As to Bob's comments about Carver / Sunfire products, i would disagree 50%. While the Carver products were quite lacking and Bob is always "up to something", i have found that the Sunfire amps, when properly matched, are quite phenomenal for the money. Quite honestly, i have owned several of these and never knew what they were TRULY capable of until just recently when i made some changes in one of my systems. I know that i am not alone in my findings as the manufacturers of the large $75,000 "Pipe Dreams" speaker system recommend the Sunfire Signature as the best amp for the money. While they will readily admit that there are better amps and the Signature is not without shortcomings, they have found none that will do what the Sunfire Siganture does for anywhere near the same amount of "cake". Then again, if you have enough money for ANY of their speakers, i doubt if your worried about a "budget" for your amp. Either way, i thought that their saying this was a rather strong endorsement of the product in question. Sean
Always "up to something" Sean? Yes I've been known to 'stir the pot' a bit now & then if that's what you're referring to :~)
Then again, you realize that my point-of-reference is a bit above that level - but no, business here at the uplink hasn't been worth a damn lately. I just got tired of messing around, & decided to go the whole-hog approach vs. trying-to-get-by as usual (I'll let you know later if it was really worthwhile).
My very brief experience with Sunfire left a lot to be desired, although certainly under the right conditions the equipment can really shine through as you've so aptly demonsrated. Glad that it worked out for you.
hahahha... sorry for the confusion Bob. I meant that Bob CARVER is "always up to something" in terms of designing, inventing, promoting his latest "gimmicks". Sorry if you took offense to that as i did not mean it that way at all.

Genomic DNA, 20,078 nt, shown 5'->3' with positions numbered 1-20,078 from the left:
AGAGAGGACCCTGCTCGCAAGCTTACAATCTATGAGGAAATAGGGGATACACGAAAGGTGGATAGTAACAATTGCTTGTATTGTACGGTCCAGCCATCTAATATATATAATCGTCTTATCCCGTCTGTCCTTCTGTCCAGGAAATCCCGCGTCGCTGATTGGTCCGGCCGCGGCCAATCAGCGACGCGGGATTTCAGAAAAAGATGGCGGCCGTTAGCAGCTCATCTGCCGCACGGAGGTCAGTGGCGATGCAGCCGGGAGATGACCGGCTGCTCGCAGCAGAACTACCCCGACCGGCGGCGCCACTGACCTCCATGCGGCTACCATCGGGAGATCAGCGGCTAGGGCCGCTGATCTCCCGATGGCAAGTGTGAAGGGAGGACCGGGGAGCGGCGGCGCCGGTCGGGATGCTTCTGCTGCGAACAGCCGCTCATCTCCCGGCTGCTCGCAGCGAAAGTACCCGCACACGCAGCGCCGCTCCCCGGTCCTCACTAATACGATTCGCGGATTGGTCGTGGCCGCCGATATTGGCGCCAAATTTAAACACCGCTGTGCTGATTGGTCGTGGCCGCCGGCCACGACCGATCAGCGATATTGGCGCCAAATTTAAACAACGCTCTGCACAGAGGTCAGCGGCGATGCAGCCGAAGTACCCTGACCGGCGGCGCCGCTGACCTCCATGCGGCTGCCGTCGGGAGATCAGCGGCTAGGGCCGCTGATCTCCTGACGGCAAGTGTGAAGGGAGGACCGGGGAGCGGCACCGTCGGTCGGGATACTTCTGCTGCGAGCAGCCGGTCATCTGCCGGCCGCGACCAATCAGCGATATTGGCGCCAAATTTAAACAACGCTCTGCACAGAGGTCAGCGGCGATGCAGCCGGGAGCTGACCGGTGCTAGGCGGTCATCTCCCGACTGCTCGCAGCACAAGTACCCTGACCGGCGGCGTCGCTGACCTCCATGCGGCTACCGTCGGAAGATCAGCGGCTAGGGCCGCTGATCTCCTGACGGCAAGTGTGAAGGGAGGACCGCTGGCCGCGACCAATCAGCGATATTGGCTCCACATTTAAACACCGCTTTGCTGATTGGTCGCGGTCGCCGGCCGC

As i mentioned, i've had some Sunfire products for well over a year now and FINALLY just found out what they could really do. Like anything else that i've "stumbled across", its been done via a lot of trial and error and component swapping. Sometimes what you think "sucks" sounds absolutely "killer" with other gear hooked up to it. That's why system synergy is so important ( as you know ).

Quite honestly, how i "stumbled" across what made the Sunfire Signature sound so good was simply by mistake. I had recently sold my HT preamp and needed to throw something in there temporarily. Due to having a full function remote, i decided to try my Marsh P2000. It was sitting on the shelf and i was debating whether or not to sell it. As such, the combination of it and the Sun Sig gave me the best sound out of the mains that i've EVER had there. For the record and to clarify things, i've tried well over 20 various amps & preamps with those speakers and never gotten anywhere near the results that i am now. It might just be one of those "magic" things that happen, who knows ??? Either way, i know enough NOW ( after learning the HARD WAY ) to stop "upgrading" and leave well enough alone. Like you, i've "ruined" systems by thinking that i was going to make them better only to find out that it's hard to backpeddle to exactly what made the "magic" at one point in time.

Other than that, i hope your "upgrade" goes as planned and does MORE than what you want it to. Sean
I've listed to the rotel stuff, pretty nice entry level equip. Sound was good IMO.